Here’s How to Start Lifting Weights Even When You’re So Busy

Here’s How to Start Lifting Weights Even When You’re So Busy

Research shows that sitting all day in your office can lead to complications such as diabetes, excessive body fats, abnormal cholesterol level, and increased blood pressure. You can always aid this habit by simply doing some cardiovascular exercises and weightlifting training. But if you are always running out of time and you wish to see faster progress in your body and long-term improvement in your metabolic rate, then start lifting some weights today.

A toned body is only one of the benefits of weight training together with gaining more strength and resilience as well as getting control of bone mass loss. As we get old, our lean muscles naturally diminish and active fats rapidly increase. Working your muscles out through weight lifting can delay and reverse the loss of muscle tone.

Nowadays, however, earning a living is a top priority. Even our weekends are trapped under a pile of paper works, behind the screens of our computers, and under the pressure of deadlines after deadlines, not to mention the responsibilities we need to oblige at home.

Needless to say, squeezing even a 10-minute exercise in your schedule let alone going to the gym for a workout is already a difficult and time constraining tasks. This problem, however, is yet to be solved by improvisation. It’s a matter of getting creative in your office space, in the comfort of your bedroom, and in any place while still doing your daily work routine. Here are the following ways you can start your weight lifting journey amidst your busy schedule.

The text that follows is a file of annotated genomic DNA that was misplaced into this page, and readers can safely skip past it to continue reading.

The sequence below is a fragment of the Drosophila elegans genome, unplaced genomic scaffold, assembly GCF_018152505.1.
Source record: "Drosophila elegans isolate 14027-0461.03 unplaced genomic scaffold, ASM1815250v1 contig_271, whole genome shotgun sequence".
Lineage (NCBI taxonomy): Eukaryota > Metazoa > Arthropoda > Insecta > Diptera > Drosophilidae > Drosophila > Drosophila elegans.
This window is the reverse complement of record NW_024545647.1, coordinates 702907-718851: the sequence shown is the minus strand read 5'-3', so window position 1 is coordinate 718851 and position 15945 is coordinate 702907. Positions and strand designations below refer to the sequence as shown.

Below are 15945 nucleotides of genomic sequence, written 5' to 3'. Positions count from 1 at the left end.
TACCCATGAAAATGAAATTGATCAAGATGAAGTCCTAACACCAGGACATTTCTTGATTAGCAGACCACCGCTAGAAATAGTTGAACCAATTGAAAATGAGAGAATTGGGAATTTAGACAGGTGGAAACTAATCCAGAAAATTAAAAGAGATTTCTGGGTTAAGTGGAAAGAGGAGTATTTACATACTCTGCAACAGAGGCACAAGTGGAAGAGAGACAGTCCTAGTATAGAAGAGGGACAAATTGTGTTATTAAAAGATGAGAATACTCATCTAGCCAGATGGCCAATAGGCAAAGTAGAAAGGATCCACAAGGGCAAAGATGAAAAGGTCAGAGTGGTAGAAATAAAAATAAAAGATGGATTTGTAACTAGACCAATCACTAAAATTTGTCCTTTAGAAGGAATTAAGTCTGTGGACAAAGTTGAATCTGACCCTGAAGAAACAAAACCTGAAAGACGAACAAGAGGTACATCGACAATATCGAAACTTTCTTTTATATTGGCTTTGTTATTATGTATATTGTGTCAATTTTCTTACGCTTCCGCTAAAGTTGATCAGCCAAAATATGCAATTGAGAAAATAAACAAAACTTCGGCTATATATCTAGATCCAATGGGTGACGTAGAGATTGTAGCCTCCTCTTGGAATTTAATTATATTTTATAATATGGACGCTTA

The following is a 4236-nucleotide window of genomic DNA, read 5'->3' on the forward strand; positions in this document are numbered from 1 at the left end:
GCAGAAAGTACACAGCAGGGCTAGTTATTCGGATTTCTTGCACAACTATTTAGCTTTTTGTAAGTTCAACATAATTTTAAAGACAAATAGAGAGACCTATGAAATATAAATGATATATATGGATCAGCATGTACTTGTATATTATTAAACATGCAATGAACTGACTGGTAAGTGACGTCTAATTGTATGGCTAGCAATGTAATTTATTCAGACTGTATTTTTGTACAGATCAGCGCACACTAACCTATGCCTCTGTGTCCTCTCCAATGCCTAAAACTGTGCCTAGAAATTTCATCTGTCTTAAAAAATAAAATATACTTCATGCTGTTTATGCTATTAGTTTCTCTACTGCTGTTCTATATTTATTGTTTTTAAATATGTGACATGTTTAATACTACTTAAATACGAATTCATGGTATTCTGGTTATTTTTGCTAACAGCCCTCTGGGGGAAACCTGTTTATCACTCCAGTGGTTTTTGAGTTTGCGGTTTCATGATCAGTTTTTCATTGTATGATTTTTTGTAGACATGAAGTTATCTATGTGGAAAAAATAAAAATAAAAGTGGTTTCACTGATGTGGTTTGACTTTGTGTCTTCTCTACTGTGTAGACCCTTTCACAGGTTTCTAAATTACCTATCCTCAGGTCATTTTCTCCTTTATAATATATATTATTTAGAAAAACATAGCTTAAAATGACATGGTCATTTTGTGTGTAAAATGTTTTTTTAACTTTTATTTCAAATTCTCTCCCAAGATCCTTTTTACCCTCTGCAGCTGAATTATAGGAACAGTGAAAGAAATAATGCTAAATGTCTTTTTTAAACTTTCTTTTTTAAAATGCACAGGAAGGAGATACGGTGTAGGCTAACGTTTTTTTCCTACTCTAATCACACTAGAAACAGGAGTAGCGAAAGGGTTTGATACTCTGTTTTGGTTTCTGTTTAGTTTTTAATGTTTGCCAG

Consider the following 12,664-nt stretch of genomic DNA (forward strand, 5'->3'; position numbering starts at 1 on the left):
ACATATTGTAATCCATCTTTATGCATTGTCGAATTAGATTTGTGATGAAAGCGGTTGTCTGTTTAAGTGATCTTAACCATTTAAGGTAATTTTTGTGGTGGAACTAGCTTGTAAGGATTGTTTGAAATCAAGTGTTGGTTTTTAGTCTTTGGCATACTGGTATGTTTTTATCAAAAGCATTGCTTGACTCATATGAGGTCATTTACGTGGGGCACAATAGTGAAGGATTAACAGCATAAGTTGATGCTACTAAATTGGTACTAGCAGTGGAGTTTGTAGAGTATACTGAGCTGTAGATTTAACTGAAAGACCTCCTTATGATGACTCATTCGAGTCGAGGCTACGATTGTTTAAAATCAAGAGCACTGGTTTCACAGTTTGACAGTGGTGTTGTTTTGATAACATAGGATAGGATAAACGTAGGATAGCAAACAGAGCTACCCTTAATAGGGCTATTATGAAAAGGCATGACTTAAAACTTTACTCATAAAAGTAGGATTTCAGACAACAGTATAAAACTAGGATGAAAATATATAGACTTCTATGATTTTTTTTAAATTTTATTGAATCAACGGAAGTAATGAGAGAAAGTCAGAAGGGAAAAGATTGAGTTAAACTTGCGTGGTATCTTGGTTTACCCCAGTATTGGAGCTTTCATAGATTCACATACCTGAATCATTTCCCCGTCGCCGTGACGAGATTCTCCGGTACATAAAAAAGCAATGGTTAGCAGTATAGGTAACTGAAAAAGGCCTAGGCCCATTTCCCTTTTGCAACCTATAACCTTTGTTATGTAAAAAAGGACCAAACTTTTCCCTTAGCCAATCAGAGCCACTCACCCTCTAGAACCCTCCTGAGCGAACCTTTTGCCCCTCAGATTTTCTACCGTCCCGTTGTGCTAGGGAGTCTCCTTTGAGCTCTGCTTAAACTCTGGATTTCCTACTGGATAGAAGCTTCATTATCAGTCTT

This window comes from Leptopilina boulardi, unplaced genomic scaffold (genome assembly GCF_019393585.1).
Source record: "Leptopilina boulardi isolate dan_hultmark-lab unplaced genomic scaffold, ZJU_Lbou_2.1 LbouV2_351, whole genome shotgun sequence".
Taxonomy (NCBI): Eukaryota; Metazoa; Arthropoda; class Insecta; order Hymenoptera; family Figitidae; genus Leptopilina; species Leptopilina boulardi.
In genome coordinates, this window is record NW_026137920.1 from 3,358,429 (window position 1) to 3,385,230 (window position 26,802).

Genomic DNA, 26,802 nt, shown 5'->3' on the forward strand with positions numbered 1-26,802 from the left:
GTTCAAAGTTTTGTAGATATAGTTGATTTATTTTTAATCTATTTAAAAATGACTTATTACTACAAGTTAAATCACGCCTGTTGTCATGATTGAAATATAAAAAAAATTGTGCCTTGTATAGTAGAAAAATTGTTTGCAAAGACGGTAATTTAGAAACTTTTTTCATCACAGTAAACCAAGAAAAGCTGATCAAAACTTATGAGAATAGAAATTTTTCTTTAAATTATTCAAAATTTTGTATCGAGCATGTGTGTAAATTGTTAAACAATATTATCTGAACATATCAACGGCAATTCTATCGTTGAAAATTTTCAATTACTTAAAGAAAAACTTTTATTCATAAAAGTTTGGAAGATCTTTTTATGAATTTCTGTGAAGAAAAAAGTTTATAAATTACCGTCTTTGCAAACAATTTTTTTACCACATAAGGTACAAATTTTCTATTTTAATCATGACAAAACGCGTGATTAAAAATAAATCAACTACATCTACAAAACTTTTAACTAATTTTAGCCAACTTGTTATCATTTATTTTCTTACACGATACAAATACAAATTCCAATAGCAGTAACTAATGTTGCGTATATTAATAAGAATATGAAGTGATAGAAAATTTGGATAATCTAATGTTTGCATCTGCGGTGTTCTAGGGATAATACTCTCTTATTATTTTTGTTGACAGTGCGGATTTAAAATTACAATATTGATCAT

You don’t need to spend hours on your workout as most fitness savvies do. The best way to never miss out on your weight lifting goal is to incorporate your training into your schedule. According to Fitness instructor and writer, Steve Kamb, you got to keep it simple. Choose five exercises and get really strong with those movements. Your picks must cover the following workout categories: quads, butt, and hamstrings, push (chest, shoulders, and triceps), pull (back, biceps, and forearms), and core (abs and lower back).

Your quads are made of four muscles in front of your thighbone. Proper quad training can ensure strength and stability in your legs. Parallel squat, dumbbell static lunges, and leg press are some of the exercises you can include in your squad workout.

Butt and hamstrings exercises can guarantee the proper thigh and booty that you want. More importantly, it keeps your stance balanced and dense. Do some one-legged deadlift, weighted walking lunges, or Bulgarian split squat.

Most people would associate the hallmark of a persistent weightlifter with toned muscles in their arms and upper torso. While we do know that this is not the sole basis, it can speak volumes of your progress. To train your chest, shoulders, and triceps, try the incline dumbbell press, push up and chest dip. For your back, biceps, and forearms do the dumbbell reverse grip row, lunge twist pull, renegade row, and in and out bicep curls.